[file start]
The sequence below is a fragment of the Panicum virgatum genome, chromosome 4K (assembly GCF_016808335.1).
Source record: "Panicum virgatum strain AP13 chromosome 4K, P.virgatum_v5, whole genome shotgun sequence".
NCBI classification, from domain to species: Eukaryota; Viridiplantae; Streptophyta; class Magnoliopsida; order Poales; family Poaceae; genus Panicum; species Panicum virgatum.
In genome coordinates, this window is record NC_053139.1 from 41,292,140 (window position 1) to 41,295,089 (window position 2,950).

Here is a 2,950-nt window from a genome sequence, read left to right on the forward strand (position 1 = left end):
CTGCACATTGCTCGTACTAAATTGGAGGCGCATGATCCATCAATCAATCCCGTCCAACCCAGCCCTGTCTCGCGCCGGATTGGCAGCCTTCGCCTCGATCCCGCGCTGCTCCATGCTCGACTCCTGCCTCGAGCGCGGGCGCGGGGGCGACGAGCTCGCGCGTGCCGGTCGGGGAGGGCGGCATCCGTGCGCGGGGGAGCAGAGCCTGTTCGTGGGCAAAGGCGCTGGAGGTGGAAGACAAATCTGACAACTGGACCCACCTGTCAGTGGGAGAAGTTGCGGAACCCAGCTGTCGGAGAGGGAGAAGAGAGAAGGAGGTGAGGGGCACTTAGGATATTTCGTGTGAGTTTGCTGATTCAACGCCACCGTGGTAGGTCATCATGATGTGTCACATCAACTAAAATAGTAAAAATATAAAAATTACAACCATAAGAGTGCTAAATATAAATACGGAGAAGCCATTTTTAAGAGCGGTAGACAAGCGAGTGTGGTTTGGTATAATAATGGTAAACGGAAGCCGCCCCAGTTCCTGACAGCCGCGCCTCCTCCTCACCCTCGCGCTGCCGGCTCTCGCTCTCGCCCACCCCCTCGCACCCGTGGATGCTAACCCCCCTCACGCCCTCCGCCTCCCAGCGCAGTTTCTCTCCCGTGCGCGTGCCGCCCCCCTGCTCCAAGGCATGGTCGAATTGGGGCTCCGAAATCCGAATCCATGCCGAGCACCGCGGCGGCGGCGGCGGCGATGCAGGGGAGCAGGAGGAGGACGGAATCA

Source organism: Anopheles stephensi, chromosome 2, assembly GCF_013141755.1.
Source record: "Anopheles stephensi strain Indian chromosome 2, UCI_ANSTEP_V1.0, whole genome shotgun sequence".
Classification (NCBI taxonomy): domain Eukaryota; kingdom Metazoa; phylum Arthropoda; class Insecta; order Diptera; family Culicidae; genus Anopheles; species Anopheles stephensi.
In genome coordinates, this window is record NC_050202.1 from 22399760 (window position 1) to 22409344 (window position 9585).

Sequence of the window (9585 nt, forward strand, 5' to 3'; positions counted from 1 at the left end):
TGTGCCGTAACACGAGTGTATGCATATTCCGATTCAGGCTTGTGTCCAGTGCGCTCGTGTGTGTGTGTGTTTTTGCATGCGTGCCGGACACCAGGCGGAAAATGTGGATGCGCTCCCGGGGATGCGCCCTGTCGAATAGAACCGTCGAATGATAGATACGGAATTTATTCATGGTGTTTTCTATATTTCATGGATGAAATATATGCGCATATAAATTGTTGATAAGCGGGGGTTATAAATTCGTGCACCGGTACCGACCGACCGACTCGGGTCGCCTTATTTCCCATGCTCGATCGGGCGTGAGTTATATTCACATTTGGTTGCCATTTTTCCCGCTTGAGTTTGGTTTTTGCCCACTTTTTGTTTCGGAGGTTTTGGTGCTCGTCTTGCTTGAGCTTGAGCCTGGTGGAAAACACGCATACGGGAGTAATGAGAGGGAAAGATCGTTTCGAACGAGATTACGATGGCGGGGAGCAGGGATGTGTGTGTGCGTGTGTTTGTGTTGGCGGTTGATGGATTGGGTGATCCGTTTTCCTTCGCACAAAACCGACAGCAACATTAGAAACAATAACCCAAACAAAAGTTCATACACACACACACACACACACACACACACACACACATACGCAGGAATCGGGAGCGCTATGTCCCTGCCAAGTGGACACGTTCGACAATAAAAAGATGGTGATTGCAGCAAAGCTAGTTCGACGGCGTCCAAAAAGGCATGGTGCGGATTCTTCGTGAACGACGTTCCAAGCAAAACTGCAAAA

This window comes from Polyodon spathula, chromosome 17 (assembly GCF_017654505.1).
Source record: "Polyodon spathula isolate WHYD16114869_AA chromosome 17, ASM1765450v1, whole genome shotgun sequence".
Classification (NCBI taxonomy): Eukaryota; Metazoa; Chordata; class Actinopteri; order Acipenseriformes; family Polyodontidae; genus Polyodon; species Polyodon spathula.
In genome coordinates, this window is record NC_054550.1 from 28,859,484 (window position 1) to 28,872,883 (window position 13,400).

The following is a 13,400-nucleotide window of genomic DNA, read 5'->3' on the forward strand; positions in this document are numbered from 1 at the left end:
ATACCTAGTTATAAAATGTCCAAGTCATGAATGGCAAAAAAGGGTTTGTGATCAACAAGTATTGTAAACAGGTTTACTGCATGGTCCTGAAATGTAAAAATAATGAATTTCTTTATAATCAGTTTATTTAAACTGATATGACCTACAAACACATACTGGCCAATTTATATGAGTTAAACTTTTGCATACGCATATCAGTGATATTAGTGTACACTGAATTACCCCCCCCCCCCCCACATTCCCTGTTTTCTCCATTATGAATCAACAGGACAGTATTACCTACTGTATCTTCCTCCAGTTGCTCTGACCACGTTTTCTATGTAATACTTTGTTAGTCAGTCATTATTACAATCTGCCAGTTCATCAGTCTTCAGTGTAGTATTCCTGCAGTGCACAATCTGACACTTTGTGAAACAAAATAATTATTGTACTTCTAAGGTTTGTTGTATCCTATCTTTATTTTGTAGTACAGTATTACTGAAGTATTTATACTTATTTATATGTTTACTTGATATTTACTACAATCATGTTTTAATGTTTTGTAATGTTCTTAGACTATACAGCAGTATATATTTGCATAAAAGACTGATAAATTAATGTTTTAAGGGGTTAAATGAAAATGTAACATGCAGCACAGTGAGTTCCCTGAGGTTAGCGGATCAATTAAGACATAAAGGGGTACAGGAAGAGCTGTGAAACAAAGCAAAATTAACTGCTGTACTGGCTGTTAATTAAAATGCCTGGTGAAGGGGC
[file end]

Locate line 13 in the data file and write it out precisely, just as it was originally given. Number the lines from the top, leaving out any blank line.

This window comes from Polyodon spathula, chromosome 17 (assembly GCF_017654505.1).